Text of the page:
Anxiety And Agony
Manage stress levels to manage your pain.
by Marie Look
Stress and pain are an unwelcome but inseparable pair. When you’re in pain, it stresses you out. When you’re under stress, it can cause or further aggravate pain. And around and around the cycle goes. It makes sense then, that taking steps toward helping one also helps the other. But what can you do to solve them both? Let’s find out.
What Is Stress?
The first step toward minimizing pain by keeping your stress levels in check is understanding the science behind all of it. When presented with a stressful situation, your body’s nervous system automatically initiates your “fight or flight” response, which includes a release of adrenaline and other chemicals to keep us alert and help us avoid danger. In emergencies, that physical response can be helpful — even life-saving. But when sustained over a long period of time, stress leads to a condition called distress, which disrupts the body’s normal processes, causing a range of unhealthy symptoms.
Signs And Symptoms
Maybe you’re already familiar with how stress manifests itself in your life, but there may be symptoms you experience that you’re not aware are linked to stress.
According to the American Psychological Association’s “Stress in America” report (2010), these mental and emotional changes can, in turn, lead to over- or under-eating, substance abuse, angry outbursts, depression or the urge to withdraw from your friends and family. And physical symptoms include headaches; difficulty falling asleep or staying asleep; fatigue; indigestion or upset stomach; trouble concentrating; a racing pulse; diminished sex drive; excessive perspiration; pain in the chest, back, neck or jaw; and other reoccurring ailments.
Managing Stress to Manage Pain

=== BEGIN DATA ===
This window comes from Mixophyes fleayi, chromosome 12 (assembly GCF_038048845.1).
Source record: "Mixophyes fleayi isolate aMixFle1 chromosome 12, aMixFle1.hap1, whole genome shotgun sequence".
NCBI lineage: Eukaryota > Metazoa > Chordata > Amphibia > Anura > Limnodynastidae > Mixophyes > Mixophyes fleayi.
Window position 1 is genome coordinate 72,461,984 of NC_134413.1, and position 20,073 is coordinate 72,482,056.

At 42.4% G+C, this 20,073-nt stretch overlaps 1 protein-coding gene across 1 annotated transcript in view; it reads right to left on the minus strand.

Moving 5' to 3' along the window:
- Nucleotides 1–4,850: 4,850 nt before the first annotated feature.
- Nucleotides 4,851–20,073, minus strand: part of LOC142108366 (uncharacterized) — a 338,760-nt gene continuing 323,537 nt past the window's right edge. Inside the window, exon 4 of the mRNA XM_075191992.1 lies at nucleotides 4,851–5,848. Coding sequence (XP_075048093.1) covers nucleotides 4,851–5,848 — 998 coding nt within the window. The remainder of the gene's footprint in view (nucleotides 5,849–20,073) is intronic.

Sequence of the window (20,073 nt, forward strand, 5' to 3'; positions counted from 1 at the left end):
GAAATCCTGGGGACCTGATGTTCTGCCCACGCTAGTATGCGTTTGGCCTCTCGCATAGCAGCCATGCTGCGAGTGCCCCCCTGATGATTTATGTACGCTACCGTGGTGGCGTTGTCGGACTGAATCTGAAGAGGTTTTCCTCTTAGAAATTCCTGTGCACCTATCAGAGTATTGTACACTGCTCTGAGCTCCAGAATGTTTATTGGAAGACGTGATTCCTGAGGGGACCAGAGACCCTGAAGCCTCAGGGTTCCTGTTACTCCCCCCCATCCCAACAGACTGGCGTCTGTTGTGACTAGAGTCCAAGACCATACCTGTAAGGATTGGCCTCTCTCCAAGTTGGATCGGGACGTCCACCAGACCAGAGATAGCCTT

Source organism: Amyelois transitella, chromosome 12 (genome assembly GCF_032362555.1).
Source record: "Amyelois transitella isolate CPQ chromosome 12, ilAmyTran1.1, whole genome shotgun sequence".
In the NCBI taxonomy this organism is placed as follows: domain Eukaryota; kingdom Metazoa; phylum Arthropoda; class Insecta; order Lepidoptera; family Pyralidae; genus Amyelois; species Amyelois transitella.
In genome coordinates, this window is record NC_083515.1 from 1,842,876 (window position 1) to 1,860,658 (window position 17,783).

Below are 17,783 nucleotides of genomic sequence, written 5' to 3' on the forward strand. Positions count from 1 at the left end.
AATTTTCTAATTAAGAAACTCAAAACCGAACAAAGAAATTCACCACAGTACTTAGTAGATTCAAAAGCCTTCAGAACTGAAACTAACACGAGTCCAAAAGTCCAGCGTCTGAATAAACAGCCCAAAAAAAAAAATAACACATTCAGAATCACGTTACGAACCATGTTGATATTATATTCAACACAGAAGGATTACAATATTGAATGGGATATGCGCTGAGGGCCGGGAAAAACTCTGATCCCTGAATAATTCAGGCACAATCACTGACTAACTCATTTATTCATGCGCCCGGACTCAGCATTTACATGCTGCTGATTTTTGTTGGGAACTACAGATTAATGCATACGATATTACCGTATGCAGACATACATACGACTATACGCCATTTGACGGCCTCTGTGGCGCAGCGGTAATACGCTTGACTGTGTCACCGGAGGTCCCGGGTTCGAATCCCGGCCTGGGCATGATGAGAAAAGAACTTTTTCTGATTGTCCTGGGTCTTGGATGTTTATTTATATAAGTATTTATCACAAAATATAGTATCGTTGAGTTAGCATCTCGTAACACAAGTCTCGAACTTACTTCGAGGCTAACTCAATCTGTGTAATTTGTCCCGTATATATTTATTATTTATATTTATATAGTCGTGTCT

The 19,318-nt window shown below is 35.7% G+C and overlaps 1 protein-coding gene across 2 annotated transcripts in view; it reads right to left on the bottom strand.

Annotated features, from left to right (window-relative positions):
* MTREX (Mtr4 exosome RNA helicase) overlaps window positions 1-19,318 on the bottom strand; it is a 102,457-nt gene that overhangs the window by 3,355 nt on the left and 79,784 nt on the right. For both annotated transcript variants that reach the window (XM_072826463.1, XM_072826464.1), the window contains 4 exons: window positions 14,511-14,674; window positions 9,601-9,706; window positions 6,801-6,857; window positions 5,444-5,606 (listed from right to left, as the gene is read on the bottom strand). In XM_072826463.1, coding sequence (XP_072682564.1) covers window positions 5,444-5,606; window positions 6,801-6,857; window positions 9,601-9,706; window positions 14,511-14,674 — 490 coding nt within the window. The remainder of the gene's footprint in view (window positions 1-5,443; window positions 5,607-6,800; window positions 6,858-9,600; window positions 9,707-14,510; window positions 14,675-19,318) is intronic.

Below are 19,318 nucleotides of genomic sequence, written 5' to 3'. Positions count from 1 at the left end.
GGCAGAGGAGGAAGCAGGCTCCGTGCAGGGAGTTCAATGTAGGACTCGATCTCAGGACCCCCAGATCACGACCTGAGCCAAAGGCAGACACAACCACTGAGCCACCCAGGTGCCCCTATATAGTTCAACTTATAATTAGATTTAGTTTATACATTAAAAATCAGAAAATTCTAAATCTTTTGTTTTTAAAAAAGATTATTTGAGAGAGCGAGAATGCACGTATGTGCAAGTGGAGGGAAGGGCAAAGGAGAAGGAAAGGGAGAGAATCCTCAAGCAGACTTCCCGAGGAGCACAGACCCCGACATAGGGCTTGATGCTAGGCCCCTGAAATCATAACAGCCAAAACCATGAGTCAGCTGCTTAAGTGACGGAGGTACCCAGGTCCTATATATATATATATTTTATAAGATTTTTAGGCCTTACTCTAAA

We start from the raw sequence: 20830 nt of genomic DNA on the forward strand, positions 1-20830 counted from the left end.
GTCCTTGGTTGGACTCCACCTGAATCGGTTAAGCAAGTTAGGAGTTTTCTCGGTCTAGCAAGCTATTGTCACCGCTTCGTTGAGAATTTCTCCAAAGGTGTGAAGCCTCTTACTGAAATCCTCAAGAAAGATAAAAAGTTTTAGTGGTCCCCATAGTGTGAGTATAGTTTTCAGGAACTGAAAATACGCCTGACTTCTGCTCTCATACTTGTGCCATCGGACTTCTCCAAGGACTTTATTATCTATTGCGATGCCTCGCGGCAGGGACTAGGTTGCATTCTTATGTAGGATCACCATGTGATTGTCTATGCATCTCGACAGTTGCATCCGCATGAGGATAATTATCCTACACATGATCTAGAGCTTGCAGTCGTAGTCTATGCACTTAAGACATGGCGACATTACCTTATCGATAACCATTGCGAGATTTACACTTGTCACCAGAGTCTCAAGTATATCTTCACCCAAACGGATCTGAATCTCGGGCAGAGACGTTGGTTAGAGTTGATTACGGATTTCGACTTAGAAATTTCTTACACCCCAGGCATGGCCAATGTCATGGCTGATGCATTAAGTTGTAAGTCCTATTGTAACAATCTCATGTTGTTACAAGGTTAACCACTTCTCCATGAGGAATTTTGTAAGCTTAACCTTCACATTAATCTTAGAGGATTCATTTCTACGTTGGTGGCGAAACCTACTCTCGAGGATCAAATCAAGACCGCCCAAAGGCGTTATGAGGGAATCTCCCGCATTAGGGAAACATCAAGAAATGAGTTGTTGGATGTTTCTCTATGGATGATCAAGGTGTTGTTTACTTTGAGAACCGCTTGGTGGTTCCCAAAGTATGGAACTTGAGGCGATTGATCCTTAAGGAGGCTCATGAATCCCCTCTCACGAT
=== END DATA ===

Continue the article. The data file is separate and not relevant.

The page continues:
While some connections between stress and pain require more research, others are more definitive. Here are a few actions you can easily take today to lower your stress levels and start reaping the benefits of a more balanced body and calmer state of mind:
Exercise. If you’re capable of incorporating physical activity into your life, it can be a powerful weapon in the battle against stress. Not only is it a welcome distraction, it’s also been shown to relieve tension and improve sleep, focus and concentration. And here’s the big one: When you exercise, your body produces endorphins — “feel-good” neurotransmitters that increase feelings of overall well-being and happiness.
Sleep. According to APA’s Stress in America report (2010), more than 40 percent of all adults say they lie awake at night because of stress. But consistently getting enough shuteye is crucial to maintaining well-functioning immune and endocrine systems, fighting fatigue and keeping your metabolism stable. According to the National Sleep Foundation, adults require seven to nine hours of sleep per night, so do what you must to get those z’s.
Clean up your diet. Eating a healthy, well-balanced diet complete with antioxidants, vitamins and other nutrients is not only important for aiding your body in healing and boosting immunity, but many foods also have pain-alleviating properties. Do your research and discuss with your doctor the foods you can incorporate into your diet — as well as foods you should avoid — to ease your pain on a day-to-day basis.